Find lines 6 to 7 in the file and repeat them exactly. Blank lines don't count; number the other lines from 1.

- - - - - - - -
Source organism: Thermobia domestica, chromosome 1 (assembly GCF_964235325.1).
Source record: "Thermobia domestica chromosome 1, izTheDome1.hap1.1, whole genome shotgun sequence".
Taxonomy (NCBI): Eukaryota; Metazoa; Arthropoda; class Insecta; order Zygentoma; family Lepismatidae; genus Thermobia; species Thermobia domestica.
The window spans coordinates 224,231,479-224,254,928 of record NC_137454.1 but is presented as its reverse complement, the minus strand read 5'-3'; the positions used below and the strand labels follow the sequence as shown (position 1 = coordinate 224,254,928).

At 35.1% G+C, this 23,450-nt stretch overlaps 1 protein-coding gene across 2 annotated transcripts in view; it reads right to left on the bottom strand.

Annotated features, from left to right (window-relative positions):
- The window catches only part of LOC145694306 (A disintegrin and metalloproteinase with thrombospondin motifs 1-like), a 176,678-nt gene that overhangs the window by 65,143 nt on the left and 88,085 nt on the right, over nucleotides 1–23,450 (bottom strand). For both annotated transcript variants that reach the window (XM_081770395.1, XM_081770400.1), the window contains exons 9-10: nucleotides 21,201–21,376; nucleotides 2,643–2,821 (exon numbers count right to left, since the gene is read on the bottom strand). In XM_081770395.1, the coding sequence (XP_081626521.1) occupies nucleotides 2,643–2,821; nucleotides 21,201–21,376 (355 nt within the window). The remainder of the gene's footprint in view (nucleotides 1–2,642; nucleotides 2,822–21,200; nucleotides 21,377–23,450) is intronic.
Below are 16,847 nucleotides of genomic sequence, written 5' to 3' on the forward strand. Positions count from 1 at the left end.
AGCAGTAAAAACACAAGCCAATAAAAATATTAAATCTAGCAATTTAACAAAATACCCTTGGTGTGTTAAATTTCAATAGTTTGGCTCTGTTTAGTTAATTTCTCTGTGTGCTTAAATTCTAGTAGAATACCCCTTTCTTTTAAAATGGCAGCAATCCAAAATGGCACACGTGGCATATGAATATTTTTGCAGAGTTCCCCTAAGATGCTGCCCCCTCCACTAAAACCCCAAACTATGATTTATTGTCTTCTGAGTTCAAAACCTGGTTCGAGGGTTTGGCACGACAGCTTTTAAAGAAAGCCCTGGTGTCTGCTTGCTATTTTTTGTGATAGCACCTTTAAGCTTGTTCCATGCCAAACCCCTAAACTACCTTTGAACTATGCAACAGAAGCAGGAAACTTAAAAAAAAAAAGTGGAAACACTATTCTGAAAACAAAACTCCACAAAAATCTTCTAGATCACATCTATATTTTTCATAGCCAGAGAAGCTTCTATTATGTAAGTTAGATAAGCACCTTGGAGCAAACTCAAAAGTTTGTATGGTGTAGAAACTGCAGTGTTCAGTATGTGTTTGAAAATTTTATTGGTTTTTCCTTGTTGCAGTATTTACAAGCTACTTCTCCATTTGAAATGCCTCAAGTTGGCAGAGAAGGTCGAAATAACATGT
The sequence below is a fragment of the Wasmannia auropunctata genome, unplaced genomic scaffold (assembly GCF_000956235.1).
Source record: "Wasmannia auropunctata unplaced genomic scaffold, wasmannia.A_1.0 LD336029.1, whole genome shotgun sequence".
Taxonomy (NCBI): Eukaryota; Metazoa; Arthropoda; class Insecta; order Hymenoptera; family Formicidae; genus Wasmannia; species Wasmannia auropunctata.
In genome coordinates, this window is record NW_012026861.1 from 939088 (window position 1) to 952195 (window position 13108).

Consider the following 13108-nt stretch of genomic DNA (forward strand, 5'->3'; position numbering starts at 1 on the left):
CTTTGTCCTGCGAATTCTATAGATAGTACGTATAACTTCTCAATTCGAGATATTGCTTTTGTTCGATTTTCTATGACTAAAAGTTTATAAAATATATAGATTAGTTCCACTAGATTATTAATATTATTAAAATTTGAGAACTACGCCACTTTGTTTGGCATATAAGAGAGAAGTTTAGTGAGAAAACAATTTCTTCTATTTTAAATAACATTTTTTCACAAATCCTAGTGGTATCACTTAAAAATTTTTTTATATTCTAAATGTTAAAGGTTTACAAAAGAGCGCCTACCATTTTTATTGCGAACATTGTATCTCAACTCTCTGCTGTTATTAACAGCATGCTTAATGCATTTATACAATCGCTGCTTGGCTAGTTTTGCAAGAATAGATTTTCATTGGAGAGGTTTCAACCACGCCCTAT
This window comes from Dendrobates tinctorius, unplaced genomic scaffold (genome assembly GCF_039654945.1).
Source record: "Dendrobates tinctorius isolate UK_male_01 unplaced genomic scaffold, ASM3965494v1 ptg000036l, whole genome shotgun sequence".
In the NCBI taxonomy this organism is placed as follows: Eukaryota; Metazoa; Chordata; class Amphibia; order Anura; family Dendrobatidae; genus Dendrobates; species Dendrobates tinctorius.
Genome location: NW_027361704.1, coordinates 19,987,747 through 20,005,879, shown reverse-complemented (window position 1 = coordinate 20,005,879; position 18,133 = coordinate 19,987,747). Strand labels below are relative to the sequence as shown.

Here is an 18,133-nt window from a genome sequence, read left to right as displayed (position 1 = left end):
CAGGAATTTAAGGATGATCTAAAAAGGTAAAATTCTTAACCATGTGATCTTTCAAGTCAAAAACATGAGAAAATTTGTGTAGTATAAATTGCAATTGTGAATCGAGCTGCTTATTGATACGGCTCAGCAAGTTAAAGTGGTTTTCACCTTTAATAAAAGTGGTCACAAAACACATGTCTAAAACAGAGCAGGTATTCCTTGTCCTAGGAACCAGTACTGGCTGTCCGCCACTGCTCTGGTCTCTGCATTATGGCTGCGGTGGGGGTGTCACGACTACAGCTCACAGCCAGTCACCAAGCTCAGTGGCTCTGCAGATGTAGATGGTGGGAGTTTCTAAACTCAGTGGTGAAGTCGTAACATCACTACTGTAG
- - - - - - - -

Annotated features, from left to right (window-relative positions):
- The window catches only part of LOC145694306 (A disintegrin and metalloproteinase with thrombospondin motifs 1-like), a 176,678-nt gene that overhangs the window by 65,143 nt on the left and 88,085 nt on the right, over nucleotides 1–23,450 (bottom strand). For both annotated transcript variants that reach the window (XM_081770395.1, XM_081770400.1), the window contains exons 9-10: nucleotides 21,201–21,376; nucleotides 2,643–2,821 (exon numbers count right to left, since the gene is read on the bottom strand). In XM_081770395.1, the coding sequence (XP_081626521.1) occupies nucleotides 2,643–2,821; nucleotides 21,201–21,376 (355 nt within the window). The remainder of the gene's footprint in view (nucleotides 1–2,642; nucleotides 2,822–21,200; nucleotides 21,377–23,450) is intronic.